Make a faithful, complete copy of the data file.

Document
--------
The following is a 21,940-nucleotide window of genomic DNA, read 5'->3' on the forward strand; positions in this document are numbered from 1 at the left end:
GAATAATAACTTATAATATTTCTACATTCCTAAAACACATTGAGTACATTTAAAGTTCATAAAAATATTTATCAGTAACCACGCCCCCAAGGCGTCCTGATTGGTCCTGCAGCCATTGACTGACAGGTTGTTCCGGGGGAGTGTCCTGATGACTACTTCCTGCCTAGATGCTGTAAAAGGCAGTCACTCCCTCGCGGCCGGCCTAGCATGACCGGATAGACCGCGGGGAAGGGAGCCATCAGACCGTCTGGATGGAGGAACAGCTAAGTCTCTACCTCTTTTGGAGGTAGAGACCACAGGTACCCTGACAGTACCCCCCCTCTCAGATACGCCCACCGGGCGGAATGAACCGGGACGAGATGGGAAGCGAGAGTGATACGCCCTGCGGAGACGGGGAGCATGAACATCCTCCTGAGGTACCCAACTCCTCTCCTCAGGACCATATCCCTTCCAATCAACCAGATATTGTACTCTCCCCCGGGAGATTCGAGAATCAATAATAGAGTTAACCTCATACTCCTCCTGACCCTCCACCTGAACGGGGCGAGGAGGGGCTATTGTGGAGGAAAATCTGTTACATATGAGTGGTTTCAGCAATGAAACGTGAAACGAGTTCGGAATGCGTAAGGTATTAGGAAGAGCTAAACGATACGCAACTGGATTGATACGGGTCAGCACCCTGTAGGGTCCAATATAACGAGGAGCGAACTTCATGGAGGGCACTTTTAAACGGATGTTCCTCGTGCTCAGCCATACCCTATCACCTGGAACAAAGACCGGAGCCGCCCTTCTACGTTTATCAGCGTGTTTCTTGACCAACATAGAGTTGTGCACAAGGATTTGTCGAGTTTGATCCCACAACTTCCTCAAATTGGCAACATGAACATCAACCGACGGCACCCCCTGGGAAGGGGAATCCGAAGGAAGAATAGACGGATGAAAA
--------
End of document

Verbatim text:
The following is a 21,940-nucleotide window of genomic DNA, read 5'->3' on the forward strand; positions in this document are numbered from 1 at the left end:
GAATAATAACTTATAATATTTCTACATTCCTAAAACACATTGAGTACATTTAAAGTTCATAAAAATATTTATCAGTAACCACGCCCCCAAGGCGTCCTGATTGGTCCTGCAGCCATTGACTGACAGGTTGTTCCGGGGGAGTGTCCTGATGACTACTTCCTGCCTAGATGCTGTAAAAGGCAGTCACTCCCTCGCGGCCGGCCTAGCATGACCGGATAGACCGCGGGGAAGGGAGCCATCAGACCGTCTGGATGGAGGAACAGCTAAGTCTCTACCTCTTTTGGAGGTAGAGACCACAGGTACCCTGACAGTACCCCCCCTCTCAGATACGCCCACCGGGCGGAATGAACCGGGACGAGATGGGAAGCGAGAGTGATACGCCCTGCGGAGACGGGGAGCATGAACATCCTCCTGAGGTACCCAACTCCTCTCCTCAGGACCATATCCCTTCCAATCAACCAGATATTGTACTCTCCCCCGGGAGATTCGAGAATCAATAATAGAGTTAACCTCATACTCCTCCTGACCCTCCACCTGAACGGGGCGAGGAGGGGCTATTGTGGAGGAAAATCTGTTACATATGAGTGGTTTCAGCAATGAAACGTGAAACGAGTTCGGAATGCGTAAGGTATTAGGAAGAGCTAAACGATACGCAACTGGATTGATACGGGTCAGCACCCTGTAGGGTCCAATATAACGAGGAGCGAACTTCATGGAGGGCACTTTTAAACGGATGTTCCTCGTGCTCAGCCATACCCTATCACCTGGAACAAAGACCGGAGCCGCCCTTCTACGTTTATCAGCGTGTTTCTTGACCAACATAGAGTTGTGCACAAGGATTTGTCGAGTTTGATCCCACAACTTCCTCAAATTGGCAACATGAACATCAACCGACGGCACCCCCTGGGAAGGGGAATCCGAAGGAAGAATAGACGGATGAAAA